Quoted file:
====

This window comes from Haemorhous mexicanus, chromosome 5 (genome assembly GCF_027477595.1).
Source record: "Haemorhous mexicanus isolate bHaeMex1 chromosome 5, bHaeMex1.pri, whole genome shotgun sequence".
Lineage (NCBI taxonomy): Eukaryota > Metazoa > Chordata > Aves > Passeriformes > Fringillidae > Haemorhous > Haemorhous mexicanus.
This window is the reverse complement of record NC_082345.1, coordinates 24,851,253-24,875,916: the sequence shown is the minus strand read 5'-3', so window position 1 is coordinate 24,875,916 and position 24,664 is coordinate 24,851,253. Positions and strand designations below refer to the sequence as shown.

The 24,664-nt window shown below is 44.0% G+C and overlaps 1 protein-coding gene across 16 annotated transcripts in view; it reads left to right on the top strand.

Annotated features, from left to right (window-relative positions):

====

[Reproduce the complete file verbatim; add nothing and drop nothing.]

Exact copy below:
This window comes from Haemorhous mexicanus, chromosome 5 (genome assembly GCF_027477595.1).
Source record: "Haemorhous mexicanus isolate bHaeMex1 chromosome 5, bHaeMex1.pri, whole genome shotgun sequence".
Lineage (NCBI taxonomy): Eukaryota > Metazoa > Chordata > Aves > Passeriformes > Fringillidae > Haemorhous > Haemorhous mexicanus.
This window is the reverse complement of record NC_082345.1, coordinates 24,851,253-24,875,916: the sequence shown is the minus strand read 5'-3', so window position 1 is coordinate 24,875,916 and position 24,664 is coordinate 24,851,253. Positions and strand designations below refer to the sequence as shown.

The 24,664-nt window shown below is 44.0% G+C and overlaps 1 protein-coding gene across 16 annotated transcripts in view; it reads left to right on the top strand.

Annotated features, from left to right (window-relative positions):